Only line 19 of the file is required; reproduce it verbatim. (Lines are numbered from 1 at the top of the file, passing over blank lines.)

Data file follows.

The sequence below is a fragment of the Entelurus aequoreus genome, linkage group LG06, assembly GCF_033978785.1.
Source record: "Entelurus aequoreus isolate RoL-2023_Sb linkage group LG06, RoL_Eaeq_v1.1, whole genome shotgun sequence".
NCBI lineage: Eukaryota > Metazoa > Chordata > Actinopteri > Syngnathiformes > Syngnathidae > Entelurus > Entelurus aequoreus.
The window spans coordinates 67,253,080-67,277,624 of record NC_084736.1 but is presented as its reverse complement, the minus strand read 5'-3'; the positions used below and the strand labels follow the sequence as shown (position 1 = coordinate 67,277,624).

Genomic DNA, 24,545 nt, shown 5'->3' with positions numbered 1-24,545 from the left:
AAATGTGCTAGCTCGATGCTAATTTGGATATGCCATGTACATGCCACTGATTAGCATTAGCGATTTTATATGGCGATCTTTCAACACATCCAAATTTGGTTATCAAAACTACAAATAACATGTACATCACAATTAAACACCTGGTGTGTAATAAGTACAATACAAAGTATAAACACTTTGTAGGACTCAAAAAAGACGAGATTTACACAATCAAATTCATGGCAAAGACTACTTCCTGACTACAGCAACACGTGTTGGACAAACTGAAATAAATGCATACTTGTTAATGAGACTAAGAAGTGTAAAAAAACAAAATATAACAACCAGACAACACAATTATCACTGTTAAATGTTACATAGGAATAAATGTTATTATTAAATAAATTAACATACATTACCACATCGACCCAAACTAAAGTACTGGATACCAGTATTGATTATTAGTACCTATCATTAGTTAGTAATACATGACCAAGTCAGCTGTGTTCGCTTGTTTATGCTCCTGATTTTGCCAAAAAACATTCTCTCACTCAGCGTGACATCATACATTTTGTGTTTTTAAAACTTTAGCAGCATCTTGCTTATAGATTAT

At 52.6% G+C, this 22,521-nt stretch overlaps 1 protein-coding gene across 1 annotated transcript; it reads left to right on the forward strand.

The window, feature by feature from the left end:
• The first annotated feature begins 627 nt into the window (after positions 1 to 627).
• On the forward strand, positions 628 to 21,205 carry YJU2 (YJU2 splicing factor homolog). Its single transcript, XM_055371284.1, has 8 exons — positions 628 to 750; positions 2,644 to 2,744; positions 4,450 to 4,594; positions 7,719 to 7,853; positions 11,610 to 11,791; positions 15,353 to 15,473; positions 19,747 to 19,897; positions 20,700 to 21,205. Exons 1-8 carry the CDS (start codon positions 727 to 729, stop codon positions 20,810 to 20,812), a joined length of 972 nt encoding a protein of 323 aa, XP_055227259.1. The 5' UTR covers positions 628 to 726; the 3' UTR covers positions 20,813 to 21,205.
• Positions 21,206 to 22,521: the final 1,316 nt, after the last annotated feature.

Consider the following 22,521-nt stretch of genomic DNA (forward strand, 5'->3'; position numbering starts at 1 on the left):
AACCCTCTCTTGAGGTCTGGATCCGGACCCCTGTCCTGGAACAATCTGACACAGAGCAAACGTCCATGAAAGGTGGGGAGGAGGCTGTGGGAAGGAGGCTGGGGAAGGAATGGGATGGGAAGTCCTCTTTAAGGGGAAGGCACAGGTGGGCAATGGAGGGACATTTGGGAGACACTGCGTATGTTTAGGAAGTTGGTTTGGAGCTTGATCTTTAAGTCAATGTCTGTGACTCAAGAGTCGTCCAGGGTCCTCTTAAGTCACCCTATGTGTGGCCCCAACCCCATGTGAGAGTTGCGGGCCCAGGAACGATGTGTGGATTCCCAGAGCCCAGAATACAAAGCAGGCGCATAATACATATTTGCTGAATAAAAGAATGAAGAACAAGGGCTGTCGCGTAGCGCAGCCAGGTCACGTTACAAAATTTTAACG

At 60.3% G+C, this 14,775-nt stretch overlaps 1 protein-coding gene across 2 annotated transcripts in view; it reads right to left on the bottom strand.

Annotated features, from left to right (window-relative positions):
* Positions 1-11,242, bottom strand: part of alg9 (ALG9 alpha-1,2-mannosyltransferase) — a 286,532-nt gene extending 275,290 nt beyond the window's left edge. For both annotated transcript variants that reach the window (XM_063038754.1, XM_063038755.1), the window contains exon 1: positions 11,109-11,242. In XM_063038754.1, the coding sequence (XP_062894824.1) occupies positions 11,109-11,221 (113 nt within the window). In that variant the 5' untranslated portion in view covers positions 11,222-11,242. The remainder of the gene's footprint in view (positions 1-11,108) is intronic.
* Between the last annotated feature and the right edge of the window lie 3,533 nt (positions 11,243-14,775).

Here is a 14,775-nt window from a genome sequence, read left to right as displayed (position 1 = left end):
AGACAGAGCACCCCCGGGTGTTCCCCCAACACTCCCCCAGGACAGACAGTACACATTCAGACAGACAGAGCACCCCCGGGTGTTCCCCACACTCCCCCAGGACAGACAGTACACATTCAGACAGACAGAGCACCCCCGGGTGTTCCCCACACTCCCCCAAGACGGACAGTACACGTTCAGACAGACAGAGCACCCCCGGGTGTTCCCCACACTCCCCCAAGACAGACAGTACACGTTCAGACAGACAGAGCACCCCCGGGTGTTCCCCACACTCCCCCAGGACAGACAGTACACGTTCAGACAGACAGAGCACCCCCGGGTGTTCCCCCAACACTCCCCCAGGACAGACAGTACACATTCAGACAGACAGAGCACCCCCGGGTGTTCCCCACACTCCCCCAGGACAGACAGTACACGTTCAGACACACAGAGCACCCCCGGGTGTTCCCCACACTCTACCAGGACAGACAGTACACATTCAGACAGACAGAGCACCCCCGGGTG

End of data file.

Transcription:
AGACAGAGCACCCCCGGGTGTTCCCCCAACACTCCCCCAGGACAGACAGTACACATTCAGACAGACAGAGCACCCCCGGGTGTTCCCCACACTCCCCCAGGACAGACAGTACACATTCAGACAGACAGAGCACCCCCGGGTGTTCCCCACACTCCCCCAAGACGGACAGTACACGTTCAGACAGACAGAGCACCCCCGGGTGTTCCCCACACTCCCCCAAGACAGACAGTACACGTTCAGACAGACAGAGCACCCCCGGGTGTTCCCCACACTCCCCCAGGACAGACAGTACACGTTCAGACAGACAGAGCACCCCCGGGTGTTCCCCCAACACTCCCCCAGGACAGACAGTACACATTCAGACAGACAGAGCACCCCCGGGTGTTCCCCACACTCCCCCAGGACAGACAGTACACGTTCAGACACACAGAGCACCCCCGGGTGTTCCCCACACTCTACCAGGACAGACAGTACACATTCAGACAGACAGAGCACCCCCGGGTG